Egypt’s Morsi irks Israel with Mideast stance
Egypt’s Islamist President Morsi aims to create strategic balance in the Mideast. AFP photo
Egypt’s newly elected president, Mohamed Morsi, wants to “reconsider” his country’s peace deal with Israel and build ties with Iran to “create a strategic balance” in the Middle East, Iranian media reported yesterday.
The stated goals are certain to alarm Israel and its ally the United States as they adapt to the new direction Egypt will chart with Morsi at the helm. They could also boost Iran’s influence in the Middle East at a time of heightened tensions between Tehran and the West.
“We will reconsider the Camp David Accord” that, in 1979, forged a peace between Egypt and Israel that has held for more than three decades, Morsi was quoted as telling a Fars reporter in Cairo on June 24, just before his election triumph was announced. The peace treaty remains a lynchpin of U.S. Middle East policy and, despite its unpopularity with many Egyptians, was staunchly upheld by ousted President Hosni Mubarak, who also suppressed the Muslim Brotherhood movement to which Morsi belongs.
Israeli Prime Minister Benjamin Netanyahu issued a careful statement after Morsi was declared the winner. “Israel values the democratic process in Egypt and respects the results of the presidential election,” his office said in a statement.
But a senior official, who spoke to Agence France-Presse on condition of anonymity, said Morsi’s win was not encouraging for Israel. “The victory of Islamists is not likely to reassure Israel. ... We hope for a pragmatic attitude on their part,” he said.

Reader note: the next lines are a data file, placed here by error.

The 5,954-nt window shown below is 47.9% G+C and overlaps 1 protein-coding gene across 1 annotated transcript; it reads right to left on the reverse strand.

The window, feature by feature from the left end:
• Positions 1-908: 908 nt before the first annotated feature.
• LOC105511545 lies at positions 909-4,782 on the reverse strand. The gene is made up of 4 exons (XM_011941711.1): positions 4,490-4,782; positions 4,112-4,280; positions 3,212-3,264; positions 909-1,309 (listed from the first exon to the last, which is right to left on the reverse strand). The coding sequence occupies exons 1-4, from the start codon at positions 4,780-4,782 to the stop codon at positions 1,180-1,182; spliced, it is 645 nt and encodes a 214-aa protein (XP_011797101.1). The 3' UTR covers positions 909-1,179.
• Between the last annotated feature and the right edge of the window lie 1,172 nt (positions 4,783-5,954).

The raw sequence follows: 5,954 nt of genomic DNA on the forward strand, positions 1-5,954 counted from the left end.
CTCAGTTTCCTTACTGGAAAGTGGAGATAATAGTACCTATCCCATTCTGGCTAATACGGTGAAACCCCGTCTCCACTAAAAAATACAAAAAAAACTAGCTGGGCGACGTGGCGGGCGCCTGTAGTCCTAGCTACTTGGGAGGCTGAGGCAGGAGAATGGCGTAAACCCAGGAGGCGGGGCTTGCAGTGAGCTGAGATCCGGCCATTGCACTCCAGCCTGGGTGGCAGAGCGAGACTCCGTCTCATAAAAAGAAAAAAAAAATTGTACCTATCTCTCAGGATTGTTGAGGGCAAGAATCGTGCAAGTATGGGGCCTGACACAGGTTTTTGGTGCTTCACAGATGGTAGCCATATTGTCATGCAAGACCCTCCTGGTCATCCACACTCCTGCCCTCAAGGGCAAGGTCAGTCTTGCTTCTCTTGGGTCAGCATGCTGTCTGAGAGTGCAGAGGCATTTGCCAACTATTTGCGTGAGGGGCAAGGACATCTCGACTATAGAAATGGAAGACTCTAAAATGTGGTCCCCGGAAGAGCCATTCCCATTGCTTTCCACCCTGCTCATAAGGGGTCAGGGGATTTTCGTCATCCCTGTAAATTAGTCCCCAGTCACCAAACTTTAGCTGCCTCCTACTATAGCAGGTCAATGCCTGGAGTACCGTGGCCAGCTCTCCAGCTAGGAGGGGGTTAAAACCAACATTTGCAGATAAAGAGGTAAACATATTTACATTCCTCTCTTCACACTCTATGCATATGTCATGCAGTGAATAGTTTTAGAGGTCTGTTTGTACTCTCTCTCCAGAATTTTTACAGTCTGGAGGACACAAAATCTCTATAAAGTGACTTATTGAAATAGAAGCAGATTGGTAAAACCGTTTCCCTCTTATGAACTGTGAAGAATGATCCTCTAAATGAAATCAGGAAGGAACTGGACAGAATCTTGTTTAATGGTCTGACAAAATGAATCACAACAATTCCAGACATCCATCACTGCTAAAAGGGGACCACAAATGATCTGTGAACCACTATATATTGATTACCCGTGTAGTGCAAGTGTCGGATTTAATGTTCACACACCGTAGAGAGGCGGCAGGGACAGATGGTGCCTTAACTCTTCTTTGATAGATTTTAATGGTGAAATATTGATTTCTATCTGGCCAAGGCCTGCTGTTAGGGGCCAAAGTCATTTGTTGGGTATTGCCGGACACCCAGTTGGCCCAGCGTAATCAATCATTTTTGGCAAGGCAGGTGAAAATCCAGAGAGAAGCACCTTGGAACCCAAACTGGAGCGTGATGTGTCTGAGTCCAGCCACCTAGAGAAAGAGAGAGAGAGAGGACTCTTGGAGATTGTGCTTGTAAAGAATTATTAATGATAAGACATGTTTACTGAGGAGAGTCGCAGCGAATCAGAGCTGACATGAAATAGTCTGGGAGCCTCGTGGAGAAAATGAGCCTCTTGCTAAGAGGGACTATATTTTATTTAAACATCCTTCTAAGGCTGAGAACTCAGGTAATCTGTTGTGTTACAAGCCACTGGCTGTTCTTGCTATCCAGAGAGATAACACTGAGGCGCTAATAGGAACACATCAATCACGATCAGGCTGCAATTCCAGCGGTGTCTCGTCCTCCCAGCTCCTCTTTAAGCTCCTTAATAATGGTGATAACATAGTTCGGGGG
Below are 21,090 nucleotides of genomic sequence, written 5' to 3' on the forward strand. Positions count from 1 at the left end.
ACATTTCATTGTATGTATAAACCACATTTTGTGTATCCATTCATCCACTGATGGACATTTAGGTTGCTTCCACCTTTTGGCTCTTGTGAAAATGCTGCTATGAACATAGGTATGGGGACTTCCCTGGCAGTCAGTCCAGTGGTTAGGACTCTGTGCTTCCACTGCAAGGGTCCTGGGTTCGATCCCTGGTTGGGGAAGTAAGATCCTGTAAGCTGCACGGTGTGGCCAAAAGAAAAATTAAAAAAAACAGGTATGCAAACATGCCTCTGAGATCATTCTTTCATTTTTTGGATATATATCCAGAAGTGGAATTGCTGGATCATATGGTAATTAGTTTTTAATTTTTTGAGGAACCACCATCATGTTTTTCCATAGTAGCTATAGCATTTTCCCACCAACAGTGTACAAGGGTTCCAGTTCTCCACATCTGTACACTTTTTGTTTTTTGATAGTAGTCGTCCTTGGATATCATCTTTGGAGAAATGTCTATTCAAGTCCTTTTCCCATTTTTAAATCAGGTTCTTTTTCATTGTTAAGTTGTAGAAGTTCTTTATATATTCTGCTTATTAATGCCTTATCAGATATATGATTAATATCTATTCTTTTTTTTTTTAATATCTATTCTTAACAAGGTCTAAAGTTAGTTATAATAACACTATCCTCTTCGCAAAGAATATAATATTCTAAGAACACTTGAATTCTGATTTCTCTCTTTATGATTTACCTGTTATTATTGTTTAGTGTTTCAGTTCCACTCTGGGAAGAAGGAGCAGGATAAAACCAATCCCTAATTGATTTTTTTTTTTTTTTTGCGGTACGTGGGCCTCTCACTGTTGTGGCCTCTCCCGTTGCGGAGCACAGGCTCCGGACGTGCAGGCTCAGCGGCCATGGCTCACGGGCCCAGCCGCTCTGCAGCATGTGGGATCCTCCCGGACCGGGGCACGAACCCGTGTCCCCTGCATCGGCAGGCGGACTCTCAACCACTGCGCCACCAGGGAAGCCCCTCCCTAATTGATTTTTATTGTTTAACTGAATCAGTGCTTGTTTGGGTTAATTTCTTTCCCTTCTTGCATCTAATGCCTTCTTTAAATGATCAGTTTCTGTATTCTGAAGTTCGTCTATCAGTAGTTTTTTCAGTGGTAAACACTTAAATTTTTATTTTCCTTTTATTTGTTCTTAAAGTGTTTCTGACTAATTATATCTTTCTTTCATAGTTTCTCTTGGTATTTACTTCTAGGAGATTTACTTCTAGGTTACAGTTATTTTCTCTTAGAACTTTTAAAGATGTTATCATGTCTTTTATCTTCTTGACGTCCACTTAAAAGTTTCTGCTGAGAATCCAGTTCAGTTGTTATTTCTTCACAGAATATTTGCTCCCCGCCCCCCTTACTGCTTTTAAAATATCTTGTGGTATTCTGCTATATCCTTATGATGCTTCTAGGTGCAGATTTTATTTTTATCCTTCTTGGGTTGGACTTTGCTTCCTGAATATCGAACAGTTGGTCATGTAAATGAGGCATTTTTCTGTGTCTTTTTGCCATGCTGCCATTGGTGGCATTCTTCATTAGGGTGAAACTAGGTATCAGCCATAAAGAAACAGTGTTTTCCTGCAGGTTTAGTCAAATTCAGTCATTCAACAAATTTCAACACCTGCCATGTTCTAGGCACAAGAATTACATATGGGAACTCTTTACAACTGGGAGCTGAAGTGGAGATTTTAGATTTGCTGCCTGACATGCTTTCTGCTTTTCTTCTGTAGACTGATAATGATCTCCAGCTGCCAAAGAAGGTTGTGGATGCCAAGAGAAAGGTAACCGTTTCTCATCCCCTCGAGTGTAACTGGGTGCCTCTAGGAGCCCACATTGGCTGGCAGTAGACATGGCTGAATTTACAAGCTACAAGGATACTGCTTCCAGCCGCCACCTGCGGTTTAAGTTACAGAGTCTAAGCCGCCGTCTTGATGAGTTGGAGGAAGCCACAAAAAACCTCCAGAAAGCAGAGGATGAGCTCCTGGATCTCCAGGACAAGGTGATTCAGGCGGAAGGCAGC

Morsi also said he was ready to improve ties with Iran. The Islamic republic broke off diplomatic relations with Egypt in 1980, a year after Cairo signed the peace deal with Israel. “We must restore normal relations with Iran based on shared interests and expand areas of political coordination and economic cooperation because this will create a balance of pressure in the region,” Morsi was quoted as saying.
Iran’s Foreign Ministry welcomed Morsi’s triumph but its message made no mention of Iran and Egypt resuming diplomatic ties. Although Iran’s predominant faith is Shiite Islam and the Muslim Brotherhood adheres to the Sunni branch of Islam, Tehran has been reaching out to the organization in Egypt in recent months.
Morsi began selecting a new government yesterday as his supporters pursued a sit-in to pressure the ruling military to hand over full powers to him. Morsi, once a prisoner under Mubarak’s regime, moved into the presidential palace and had already begun talks to appoint his new Cabinet, days before the military is scheduled to transfer power, a spokeswoman said. “He has already started, with a list of names he is considering. He says he will declare the Cabinet soon,” said Nermine Mohammed Hassan, a campaign spokeswoman.